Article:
I’m here again, ready to share my “gardening by month” tips for May. These are based on zone 8, with an average last frost date of April 18th. If you live in a different zone, make sure to confirm the frost dates in your area, and plan accordingly.
May is warming up and raining less, which makes it so much more pleasant to work in the yard. Transplanting my seed starts, that are currently growing in the greenhouse, into the garden will be the most important task in the month of May. This is the PNW’s prime time for planting annuals.
GARDEN PLANTING IN THE MONTH OF MAY
If you have started annuals from seed, be sure to start hardening them off this month. Start this process by leaving them outside for an hour the first day, and then extend the time their outside each day, for about a week. This will help to acclimate your fragile plants to the outdoors. To read more about acclimating your seedlings, visit my blog post on Seed Starting Basics.
Once your seedlings are hardened off, transplant them into the garden beds. There are certain annuals that need to be pinched back when they have reached 4-6 inches high. This helps to promote bushier growth. Some of these annuals include zinnias, petunias, salvia, sweet peas and dahlias.
I will be transplanting the following annual varieties into the garden this month from the greenhouse: Cosmos, Zinnias, Marigolds, Strawflowers, Snapdragons, Bee Balm, Orach, Stock, Larkspur, Nasturtium, Dill, Phlox, Sweet Peas and Globe Amaranth.
If at all possible, transplant when it is a calm and cloudy day. Strong sun and wind are hard on transplants and can cause much stress on the plant. Mulching can also help with the process, since it lowers the rate at which water evaporates from the soil, and controls the soil temperature.
Plant seeds or starts of warm-season crops like peas, beans, sweet corn, cucumbers, eggplants, melon, pumpkins and summer squash in the garden this month. Carrots, lettuce, potatoes, tomatoes and peppers can also be planted in May.
As for tomatoes, you can move hardened-off plants outside, once the nighttime temperatures hit 50 degrees. If you will be transplanting starts, smaller 4 inch plants are recommended, rather than a gallon sized plant. The smaller plants establish and transplant better than the larger ones. For more information on tomatoes, Houzz.com has a great blog post, with great information.
MONTHLY GARDEN MAINTENANCE
Check your irrigation system, if you have one, to make sure it is in good working order. Test and run each system manually, for at least five minutes, to make sure there are no leaks or repairs that may be needed.
Newly planted trees and shrubs should be watered deeply, every week or two until the fall rain begins.
Make sure your flowers and shrubs get an inch of water each week.
CUTTING BACK SPENT FLOWERS
Remove any wilting seed heads from rhododendrons and azaleas once they have bloomed, in order to provide more energy to those plants. Removing spent flowers from camellias and roses will help to lengthen the flowering time for each plant.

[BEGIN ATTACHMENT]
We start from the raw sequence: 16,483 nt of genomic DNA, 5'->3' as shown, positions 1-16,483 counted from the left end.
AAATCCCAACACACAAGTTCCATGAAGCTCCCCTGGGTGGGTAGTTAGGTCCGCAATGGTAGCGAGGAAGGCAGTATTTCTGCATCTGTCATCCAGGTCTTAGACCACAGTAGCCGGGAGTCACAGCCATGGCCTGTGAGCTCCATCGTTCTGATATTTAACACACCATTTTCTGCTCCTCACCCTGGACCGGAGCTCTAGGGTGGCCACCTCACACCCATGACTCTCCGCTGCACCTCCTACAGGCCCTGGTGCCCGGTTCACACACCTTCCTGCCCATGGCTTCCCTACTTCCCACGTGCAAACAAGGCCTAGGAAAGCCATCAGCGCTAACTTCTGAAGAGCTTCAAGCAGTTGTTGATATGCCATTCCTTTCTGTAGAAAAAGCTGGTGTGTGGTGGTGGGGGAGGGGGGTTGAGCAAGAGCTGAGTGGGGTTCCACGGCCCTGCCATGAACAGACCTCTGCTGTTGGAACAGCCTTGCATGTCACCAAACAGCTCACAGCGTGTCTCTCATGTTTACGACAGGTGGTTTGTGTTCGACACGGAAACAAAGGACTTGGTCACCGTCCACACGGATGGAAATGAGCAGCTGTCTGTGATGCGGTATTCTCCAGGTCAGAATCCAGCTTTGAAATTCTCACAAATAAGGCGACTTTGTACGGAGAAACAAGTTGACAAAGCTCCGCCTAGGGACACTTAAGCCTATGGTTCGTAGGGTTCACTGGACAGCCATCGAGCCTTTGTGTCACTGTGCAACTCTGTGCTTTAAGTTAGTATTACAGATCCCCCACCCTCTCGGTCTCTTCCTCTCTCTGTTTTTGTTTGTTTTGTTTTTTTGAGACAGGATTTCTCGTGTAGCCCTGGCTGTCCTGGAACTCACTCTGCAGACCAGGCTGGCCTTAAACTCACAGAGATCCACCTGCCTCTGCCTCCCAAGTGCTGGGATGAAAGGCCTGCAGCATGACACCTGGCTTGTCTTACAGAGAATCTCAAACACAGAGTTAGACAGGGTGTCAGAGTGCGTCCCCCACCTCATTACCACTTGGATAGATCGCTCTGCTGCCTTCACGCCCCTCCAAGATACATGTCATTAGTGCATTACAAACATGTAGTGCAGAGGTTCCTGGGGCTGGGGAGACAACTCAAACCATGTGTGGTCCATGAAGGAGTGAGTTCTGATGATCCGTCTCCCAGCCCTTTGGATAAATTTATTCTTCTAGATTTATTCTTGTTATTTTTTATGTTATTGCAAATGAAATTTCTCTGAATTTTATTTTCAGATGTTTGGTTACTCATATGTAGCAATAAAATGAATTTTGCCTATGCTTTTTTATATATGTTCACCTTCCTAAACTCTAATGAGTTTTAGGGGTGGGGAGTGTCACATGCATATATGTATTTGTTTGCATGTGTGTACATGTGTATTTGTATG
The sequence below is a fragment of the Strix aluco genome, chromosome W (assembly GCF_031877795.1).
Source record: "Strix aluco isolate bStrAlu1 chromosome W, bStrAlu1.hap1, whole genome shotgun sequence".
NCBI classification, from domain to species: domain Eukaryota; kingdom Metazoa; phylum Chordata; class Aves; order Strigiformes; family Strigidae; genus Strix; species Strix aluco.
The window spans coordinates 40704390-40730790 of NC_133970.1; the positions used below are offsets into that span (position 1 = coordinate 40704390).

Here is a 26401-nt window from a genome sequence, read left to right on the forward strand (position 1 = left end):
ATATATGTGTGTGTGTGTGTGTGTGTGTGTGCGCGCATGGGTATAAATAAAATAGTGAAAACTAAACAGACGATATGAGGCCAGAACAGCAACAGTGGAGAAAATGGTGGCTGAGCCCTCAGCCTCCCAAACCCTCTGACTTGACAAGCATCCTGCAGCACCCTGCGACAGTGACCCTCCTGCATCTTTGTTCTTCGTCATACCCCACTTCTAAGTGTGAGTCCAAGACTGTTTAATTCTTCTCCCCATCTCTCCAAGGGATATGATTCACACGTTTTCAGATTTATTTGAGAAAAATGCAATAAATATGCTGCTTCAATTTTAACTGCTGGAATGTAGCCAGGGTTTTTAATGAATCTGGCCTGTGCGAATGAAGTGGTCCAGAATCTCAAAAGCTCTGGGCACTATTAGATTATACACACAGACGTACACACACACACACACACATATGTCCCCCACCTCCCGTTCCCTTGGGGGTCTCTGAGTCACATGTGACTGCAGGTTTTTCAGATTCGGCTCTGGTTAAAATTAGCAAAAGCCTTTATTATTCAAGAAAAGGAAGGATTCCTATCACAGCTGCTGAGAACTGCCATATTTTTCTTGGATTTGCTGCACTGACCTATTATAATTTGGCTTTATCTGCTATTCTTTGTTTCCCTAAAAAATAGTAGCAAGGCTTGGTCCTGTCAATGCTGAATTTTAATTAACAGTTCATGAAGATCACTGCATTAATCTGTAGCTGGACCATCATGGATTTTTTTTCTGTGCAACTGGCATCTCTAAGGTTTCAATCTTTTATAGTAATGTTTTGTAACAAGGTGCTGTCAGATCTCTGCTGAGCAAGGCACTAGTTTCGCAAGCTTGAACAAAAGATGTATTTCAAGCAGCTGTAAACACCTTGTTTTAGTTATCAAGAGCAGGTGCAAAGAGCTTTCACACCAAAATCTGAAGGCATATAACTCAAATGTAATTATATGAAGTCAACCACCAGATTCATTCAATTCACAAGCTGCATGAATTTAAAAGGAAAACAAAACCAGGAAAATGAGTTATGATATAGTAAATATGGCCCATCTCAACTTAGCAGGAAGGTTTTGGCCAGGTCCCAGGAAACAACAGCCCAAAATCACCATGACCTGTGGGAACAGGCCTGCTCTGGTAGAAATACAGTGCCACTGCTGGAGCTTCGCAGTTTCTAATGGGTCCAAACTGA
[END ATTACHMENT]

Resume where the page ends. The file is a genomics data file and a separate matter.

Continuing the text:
Remove spent flowers from spring bulbs, such as tulips and daffodils. This will help preserve the energy for next year’s bloom. Cut each finished flower stalk at the base, but do not cut down the foliage. The plant will naturally die back, and will build food reserves to support next year blooms. Plant hardy annuals in areas where spring bulbs will die back. Daffodils may be divided and moved when finished blooming.
Prune spring-flowering shrubs and vines after they have finished blooming, and the flowers have faded. Make sure you do this immediately after flowering, so you’re not cutting into next years blossoms.
Mulching soil will prevent weeds, keep the soil cooler and require less water for plants. Spread 1-3 inches of bark chips, compost, wood shavings or other organic material under shrubs, trees, annuals and vegetables.
FERTILIZING AND FEEDING
Feed lilacs with 10-10-10 fertilizer after blooming. Feed roses after their first bloom, then repeat feeding every 4-6 weeks. Try a complete fertilizer like a 10-10-10 granular or liquid soluble. You can basically fertilize annuals, fruit trees, fuchsias, perennials and shrubs.
Feed spring-flowering shrubs like azaleas, camellias and rhododendrons with an acid based fertilizer as soon as they have finished flowering.
For hydrangeas, work lime in soil for the color pink, and Aluminum Sulfate for blue blooms.
WEED AND PEST CONTROL
Use either a strong stream of water or use safer soap products, if you see aphids in your garden.
Slugs are in full force this time of year. Plants that are most susceptible to slugs, such as marigolds, hostas, dahlias and zinnias, and can all benefit from slug bait. I use Sluggo in my garden, which is pet and wildlife safe. However, there are more natural alternatives available as well.
Hopefully, I have given you some tips you can use in the garden for the month of May. As most of us isolate in our homes right now, the garden can be a place of peace. I hope that the weather is warming up for you and you are able to take advantage of the great outdoors!
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